One of my colleagues at Esri has a hobby that is quite exciting – she races cars. Timing is everything. During her first race at “nationals”, she won by 9 thousands (.009) of a second! But besides timing, a wide variety of other data are collected during each race. These data can be mapped in ArcGIS Online and used in education to foster spatial thinking in geography, physics, mathematics, and other disciplines. For her recent race at Auto Club Speedway in Fontana, California, where she was driving a Mitsubishi Evolution Lancer, I created a web map based on the data she generously provided. Use the map with the following guiding questions, or make up your questions. Investigate the data while fostering spatial thinking using this engaging topic! Be sure to show your students this video of the first time my colleague drove this type of car and a more recent video here (but be sure to hold on while watching!).
Each racing event uses a custom course, which is marked off with pylon cones. What do you notice about the spatial pattern of this course? How many sharp curves did it include? Go to the bookmark “Best Scale”. Use the measure tool and measure the distance that the car drove between the start and finish line using the “Track of Race Car” layer as your guide when measuring. Compare that distance against the straight line distance between the two locations.
Turn on the other map layers and open their tables to investigate the following questions:
Examine the Speed MPH layer. What was the speed achieved around the first curve? Where did the vehicle achieve its maximum speed? What is the relationship of speed to the curvature of the track? What was the speed across the finish line?
Turn on the acceleration layer. What is the lateral acceleration around the first curve? What was the range of acceleration around the race course? What is the relationship of acceleration to speed? Examine the oil pressure PSI layer. What is the relationship of the oil pressure to speed? Why?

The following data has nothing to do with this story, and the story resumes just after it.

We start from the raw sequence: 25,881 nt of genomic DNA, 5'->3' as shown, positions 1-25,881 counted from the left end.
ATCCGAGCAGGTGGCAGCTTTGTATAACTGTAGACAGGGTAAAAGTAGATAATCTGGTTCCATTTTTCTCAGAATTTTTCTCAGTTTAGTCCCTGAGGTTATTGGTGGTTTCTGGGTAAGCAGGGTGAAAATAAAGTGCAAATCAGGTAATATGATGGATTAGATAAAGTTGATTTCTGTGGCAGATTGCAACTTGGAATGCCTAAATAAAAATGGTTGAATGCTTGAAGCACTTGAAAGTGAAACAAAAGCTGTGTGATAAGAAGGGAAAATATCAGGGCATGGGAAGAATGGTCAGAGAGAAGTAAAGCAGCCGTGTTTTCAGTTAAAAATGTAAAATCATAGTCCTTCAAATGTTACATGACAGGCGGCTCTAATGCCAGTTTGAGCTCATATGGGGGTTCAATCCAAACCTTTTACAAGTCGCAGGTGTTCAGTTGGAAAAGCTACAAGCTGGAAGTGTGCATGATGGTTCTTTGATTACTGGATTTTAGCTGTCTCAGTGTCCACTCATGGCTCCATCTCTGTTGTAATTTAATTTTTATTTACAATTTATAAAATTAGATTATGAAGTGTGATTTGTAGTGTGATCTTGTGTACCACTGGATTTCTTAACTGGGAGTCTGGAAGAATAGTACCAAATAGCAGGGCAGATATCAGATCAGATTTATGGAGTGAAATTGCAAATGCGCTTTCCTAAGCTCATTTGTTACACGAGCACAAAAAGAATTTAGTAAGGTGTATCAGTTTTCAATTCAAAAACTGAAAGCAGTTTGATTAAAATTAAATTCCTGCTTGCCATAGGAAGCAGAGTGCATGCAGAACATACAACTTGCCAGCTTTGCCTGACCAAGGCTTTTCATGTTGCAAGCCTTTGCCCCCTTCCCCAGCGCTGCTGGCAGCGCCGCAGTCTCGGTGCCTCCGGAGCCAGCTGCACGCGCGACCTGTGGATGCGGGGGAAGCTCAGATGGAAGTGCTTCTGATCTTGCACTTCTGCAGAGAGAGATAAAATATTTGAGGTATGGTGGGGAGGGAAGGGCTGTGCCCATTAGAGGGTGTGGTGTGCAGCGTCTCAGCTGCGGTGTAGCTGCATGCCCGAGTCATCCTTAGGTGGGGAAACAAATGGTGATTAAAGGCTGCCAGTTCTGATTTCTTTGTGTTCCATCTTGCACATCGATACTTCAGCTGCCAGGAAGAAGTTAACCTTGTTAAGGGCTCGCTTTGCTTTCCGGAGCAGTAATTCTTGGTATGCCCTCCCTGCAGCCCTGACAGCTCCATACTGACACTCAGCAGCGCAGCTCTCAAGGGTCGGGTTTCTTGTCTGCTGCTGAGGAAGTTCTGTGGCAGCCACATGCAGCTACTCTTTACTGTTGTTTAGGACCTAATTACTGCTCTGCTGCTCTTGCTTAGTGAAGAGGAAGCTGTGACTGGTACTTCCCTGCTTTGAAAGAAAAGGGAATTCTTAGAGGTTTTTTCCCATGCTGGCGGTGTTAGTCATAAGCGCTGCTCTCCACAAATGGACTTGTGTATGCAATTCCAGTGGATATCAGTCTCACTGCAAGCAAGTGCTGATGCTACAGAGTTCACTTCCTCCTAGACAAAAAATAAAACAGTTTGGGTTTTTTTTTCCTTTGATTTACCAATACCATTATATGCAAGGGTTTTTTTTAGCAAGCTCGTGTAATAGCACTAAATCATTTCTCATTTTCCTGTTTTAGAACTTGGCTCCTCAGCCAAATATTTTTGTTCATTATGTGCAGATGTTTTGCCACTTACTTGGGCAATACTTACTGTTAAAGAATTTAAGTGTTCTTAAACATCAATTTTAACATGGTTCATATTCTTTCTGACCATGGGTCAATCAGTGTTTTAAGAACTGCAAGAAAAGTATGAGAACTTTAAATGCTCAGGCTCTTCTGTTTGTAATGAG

Each of the data points was resampled for a reading every 0.12 seconds. For additional math and physics integration, measure the distance between two adjacent data points in feet or meters, determine how long it took my colleague to cover that distance, and calculate speed in kph or mph based on your measurements.
Change the style of one of your map layers to ‘gear.’ What gear was the driver in most of the time? Why do you suppose this was the case?
Examine the steering wheel angle layer. The Steering_P is given in angles from 0 (due north) with positive numbers to the right (+90=sharp right turn) and negative numbers to the left (-270=sharp left turn). What is the relationship of the steering wheel direction to the curves? From the steering wheel position, can you determine where the quick left-and-right motions occurred, indicating where a slalom was set up and requiring the driver to go back and forth around cones? Run statistics on the attribute Steering_P and you will see the range, and that the average (just over the value of 1) is just about “straight ahead”. In other words, all of the curves average out! Try using one of the rotational symbols in ArcGIS Online to visualize the direction of the steering wheel more effectively.
What other variables and tools could you use to analyze the data using ArcGIS Online? Try investigating the g-force (vector), braking velocity, and lateral force. Try some of the analysis tools in ArcGIS Online to determine hot spots of understeer angle or other variables. Have fun and think spatially!
The ArcGIS Book offers “10 Big Ideas” about mapping, in hardcopy, free downloadable PDF, and free online in multiple languages. Equal parts coffee table book, text book, and workbook, some educators began teaching with it immediately after its release at Esri’s 2015 User Conference. It worked well having students reading on one screen (even a phone) and mapping on another.
The Instructional Guide for The ArcGIS Book now makes it even easier for educators to leverage the original. The Instructional Guide works like an outrigger, matching the concepts and technology of each section, speeding solid comprehension thru carefully designed activities. Linked movies launch chapters with an easy hook. Step-by-step guidance thru a bank of scenarios ushers even novices steadily into the power and flexibility of online mapping, via generic tools in browsers, browser-based apps, and mobile apps. End-of-chapter tasks summarize the fundamental ideas and skills. Many activities can be done without logging in, but many valuable ones require the powers of an ArcGIS Online organization account, and the Guide shows how educators in different situations can acquire such an account.